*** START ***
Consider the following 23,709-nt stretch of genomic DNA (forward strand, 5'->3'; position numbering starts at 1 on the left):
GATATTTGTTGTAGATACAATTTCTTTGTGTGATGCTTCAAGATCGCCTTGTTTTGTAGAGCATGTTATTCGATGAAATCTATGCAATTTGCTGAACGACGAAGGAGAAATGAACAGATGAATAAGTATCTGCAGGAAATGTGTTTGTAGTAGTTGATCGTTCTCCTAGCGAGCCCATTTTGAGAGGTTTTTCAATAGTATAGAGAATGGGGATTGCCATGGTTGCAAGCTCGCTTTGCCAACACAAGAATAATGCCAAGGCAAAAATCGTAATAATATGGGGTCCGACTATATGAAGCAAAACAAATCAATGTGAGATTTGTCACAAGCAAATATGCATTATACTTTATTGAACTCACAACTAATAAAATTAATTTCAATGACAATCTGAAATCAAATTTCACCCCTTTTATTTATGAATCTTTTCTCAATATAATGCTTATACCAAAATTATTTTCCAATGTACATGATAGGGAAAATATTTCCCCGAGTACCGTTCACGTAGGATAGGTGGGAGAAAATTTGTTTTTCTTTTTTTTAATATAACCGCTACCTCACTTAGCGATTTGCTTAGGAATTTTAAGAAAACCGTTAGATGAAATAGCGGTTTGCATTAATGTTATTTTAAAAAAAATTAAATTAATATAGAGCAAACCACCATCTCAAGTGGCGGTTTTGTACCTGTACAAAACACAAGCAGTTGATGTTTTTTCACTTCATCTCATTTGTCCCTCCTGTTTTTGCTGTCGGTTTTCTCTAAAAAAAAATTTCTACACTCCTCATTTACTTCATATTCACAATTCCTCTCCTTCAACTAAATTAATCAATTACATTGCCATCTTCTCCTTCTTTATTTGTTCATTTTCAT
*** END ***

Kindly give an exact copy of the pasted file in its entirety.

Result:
Consider the following 23,709-nt stretch of genomic DNA (forward strand, 5'->3'; position numbering starts at 1 on the left):
GATATTTGTTGTAGATACAATTTCTTTGTGTGATGCTTCAAGATCGCCTTGTTTTGTAGAGCATGTTATTCGATGAAATCTATGCAATTTGCTGAACGACGAAGGAGAAATGAACAGATGAATAAGTATCTGCAGGAAATGTGTTTGTAGTAGTTGATCGTTCTCCTAGCGAGCCCATTTTGAGAGGTTTTTCAATAGTATAGAGAATGGGGATTGCCATGGTTGCAAGCTCGCTTTGCCAACACAAGAATAATGCCAAGGCAAAAATCGTAATAATATGGGGTCCGACTATATGAAGCAAAACAAATCAATGTGAGATTTGTCACAAGCAAATATGCATTATACTTTATTGAACTCACAACTAATAAAATTAATTTCAATGACAATCTGAAATCAAATTTCACCCCTTTTATTTATGAATCTTTTCTCAATATAATGCTTATACCAAAATTATTTTCCAATGTACATGATAGGGAAAATATTTCCCCGAGTACCGTTCACGTAGGATAGGTGGGAGAAAATTTGTTTTTCTTTTTTTTAATATAACCGCTACCTCACTTAGCGATTTGCTTAGGAATTTTAAGAAAACCGTTAGATGAAATAGCGGTTTGCATTAATGTTATTTTAAAAAAAATTAAATTAATATAGAGCAAACCACCATCTCAAGTGGCGGTTTTGTACCTGTACAAAACACAAGCAGTTGATGTTTTTTCACTTCATCTCATTTGTCCCTCCTGTTTTTGCTGTCGGTTTTCTCTAAAAAAAAATTTCTACACTCCTCATTTACTTCATATTCACAATTCCTCTCCTTCAACTAAATTAATCAATTACATTGCCATCTTCTCCTTCTTTATTTGTTCATTTTCAT